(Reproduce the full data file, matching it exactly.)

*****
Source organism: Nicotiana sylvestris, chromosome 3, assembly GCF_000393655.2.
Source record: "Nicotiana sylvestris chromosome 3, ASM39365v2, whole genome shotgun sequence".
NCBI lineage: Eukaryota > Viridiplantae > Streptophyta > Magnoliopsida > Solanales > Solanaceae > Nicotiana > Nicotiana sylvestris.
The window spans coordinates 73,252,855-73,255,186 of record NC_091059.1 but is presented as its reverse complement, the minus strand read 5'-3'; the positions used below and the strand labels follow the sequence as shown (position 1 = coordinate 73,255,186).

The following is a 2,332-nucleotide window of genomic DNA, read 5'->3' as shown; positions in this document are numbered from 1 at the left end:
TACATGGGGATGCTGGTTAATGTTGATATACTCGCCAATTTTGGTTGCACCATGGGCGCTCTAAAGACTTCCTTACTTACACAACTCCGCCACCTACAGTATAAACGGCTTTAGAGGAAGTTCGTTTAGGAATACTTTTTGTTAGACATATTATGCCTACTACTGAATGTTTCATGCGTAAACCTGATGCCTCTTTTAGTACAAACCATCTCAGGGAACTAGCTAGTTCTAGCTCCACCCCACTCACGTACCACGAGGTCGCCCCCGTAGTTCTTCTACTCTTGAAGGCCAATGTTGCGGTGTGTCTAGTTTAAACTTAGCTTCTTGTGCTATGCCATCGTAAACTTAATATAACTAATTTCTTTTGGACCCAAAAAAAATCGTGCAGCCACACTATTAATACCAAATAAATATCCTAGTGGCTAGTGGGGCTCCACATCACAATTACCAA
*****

Source organism: Nicotiana sylvestris, chromosome 3, assembly GCF_000393655.2.
Source record: "Nicotiana sylvestris chromosome 3, ASM39365v2, whole genome shotgun sequence".
NCBI lineage: Eukaryota > Viridiplantae > Streptophyta > Magnoliopsida > Solanales > Solanaceae > Nicotiana > Nicotiana sylvestris.
The window spans coordinates 73,252,855-73,255,186 of record NC_091059.1 but is presented as its reverse complement, the minus strand read 5'-3'; the positions used below and the strand labels follow the sequence as shown (position 1 = coordinate 73,255,186).

The following is a 2,332-nucleotide window of genomic DNA, read 5'->3' as shown; positions in this document are numbered from 1 at the left end:
TACATGGGGATGCTGGTTAATGTTGATATACTCGCCAATTTTGGTTGCACCATGGGCGCTCTAAAGACTTCCTTACTTACACAACTCCGCCACCTACAGTATAAACGGCTTTAGAGGAAGTTCGTTTAGGAATACTTTTTGTTAGACATATTATGCCTACTACTGAATGTTTCATGCGTAAACCTGATGCCTCTTTTAGTACAAACCATCTCAGGGAACTAGCTAGTTCTAGCTCCACCCCACTCACGTACCACGAGGTCGCCCCCGTAGTTCTTCTACTCTTGAAGGCCAATGTTGCGGTGTGTCTAGTTTAAACTTAGCTTCTTGTGCTATGCCATCGTAAACTTAATATAACTAATTTCTTTTGGACCCAAAAAAAATCGTGCAGCCACACTATTAATACCAAATAAATATCCTAGTGGCTAGTGGGGCTCCACATCACAATTACCAA